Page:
Psychedelic drugs as therapy

Submitted by SJW on 6 June, 2018 - 12:14 Author: Todd Hamer
Micro dose

On 19 April 1943, Swiss chemist Albert Hoffmann ingested a small dose of a chemical he had synthesised and experienced the world’s first LSD trip. His experience ushered in two decades of experimentation and clinical research into psychedelic drugs until it was cut short by prohibition in 1970.

75 years on, the USA seems poised to start licensing psychedelics for the treatment of mental illness. This may not only lead to a huge breakthrough in psychiatry but may also mean that we are approaching a time when human beings are once again free to take whatever mind-altering substances they fancy without fear of sanction from the state.

The word “psychedelic” means literally “mind-revealing” and was coined by British psychiatrist Humphrey Osmond (who amongst other claims to fame gave rightwing Labour MP, Christopher Mayhew, a dose of mescaline for a 1955 BBC documentary). It refers to plants and fungi like peyote cactus, psilocybin mushrooms, ayahuasca and chemicals such as mescaline, DMT and LSD. Some people include cannabis, MDMA, ketamine and other substances.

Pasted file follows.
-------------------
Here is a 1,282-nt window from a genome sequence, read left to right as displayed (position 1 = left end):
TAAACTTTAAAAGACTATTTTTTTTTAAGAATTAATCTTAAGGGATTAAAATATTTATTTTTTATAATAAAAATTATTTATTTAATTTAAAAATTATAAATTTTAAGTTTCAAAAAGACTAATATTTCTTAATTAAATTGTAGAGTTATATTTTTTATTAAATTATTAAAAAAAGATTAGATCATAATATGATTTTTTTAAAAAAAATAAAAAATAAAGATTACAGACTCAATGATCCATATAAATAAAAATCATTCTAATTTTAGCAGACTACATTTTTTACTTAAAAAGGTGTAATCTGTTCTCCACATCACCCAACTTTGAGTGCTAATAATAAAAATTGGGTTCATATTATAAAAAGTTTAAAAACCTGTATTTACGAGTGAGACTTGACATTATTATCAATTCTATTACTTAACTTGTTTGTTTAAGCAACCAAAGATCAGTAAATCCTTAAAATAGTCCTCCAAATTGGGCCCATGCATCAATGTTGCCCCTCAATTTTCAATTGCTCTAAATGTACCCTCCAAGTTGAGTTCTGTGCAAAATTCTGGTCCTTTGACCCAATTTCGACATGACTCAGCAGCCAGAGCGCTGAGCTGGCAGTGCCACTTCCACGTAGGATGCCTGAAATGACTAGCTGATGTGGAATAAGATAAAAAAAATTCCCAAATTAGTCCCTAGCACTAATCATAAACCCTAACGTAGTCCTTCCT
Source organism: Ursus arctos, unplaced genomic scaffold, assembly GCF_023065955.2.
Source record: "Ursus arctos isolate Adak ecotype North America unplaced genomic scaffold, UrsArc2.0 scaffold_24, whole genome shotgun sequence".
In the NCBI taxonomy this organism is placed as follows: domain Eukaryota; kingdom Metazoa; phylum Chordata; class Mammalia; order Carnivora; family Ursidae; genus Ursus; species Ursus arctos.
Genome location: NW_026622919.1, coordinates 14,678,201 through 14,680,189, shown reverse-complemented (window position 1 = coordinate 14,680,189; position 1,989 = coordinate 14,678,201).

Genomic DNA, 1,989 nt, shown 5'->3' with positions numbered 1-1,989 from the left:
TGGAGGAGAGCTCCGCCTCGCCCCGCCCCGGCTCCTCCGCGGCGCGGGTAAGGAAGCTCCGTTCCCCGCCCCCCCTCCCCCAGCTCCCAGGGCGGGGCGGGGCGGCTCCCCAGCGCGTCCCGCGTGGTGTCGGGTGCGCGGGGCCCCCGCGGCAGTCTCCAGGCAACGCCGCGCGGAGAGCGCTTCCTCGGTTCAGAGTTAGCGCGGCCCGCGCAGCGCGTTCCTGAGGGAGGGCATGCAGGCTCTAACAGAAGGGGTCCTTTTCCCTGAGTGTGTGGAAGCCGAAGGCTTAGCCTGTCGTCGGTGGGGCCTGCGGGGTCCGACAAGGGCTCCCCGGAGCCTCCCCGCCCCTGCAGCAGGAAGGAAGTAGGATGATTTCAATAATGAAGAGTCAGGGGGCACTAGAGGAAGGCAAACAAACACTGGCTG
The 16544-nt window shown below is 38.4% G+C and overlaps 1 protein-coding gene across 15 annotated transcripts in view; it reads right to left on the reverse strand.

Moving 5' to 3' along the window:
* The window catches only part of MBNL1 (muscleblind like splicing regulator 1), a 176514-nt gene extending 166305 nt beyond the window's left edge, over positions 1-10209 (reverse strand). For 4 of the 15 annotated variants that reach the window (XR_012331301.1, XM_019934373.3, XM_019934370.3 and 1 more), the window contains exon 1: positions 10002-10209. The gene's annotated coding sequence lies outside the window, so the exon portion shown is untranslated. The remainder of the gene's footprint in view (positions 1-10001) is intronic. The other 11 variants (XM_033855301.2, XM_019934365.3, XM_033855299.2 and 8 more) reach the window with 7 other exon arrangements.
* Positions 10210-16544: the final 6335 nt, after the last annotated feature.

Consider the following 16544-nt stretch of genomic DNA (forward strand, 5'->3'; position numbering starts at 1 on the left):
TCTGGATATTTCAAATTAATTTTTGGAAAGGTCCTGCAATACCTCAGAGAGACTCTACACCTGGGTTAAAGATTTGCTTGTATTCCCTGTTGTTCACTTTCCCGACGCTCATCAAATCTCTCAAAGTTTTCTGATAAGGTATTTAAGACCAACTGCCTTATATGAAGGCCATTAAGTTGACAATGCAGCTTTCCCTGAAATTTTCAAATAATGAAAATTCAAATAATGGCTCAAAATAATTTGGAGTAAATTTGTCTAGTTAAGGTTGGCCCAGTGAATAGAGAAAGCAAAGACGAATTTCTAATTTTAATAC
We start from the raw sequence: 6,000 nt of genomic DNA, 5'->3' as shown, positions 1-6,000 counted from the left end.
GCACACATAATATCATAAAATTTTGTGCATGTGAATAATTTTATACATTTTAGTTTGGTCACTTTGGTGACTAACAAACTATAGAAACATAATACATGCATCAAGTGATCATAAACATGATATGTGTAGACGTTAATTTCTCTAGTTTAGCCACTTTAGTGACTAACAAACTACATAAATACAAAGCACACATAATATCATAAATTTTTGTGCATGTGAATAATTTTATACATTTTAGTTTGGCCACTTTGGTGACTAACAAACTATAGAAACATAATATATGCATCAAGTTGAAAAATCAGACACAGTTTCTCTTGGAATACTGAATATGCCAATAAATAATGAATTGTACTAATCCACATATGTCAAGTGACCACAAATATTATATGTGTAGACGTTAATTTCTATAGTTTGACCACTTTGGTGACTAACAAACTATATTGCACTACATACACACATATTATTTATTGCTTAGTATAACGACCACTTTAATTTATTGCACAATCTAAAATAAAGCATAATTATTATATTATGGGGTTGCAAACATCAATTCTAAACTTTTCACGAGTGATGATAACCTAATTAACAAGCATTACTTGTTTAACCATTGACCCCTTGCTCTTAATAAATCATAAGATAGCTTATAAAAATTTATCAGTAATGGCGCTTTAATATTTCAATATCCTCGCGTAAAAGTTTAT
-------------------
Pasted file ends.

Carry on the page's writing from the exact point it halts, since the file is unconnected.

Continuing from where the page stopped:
These are not generally drugs of abuse. Unlike alcohol, cocaine, nicotine and opiates these are not habit forming or addictive. Even the most hardcore enthusiasts take these substances infrequently and usually with careful consideration to “set and setting” (i.e. their own state of mind and the environment they take the substance in). Recent research shows that these are some of safest drugs for the individual and least socially harmful.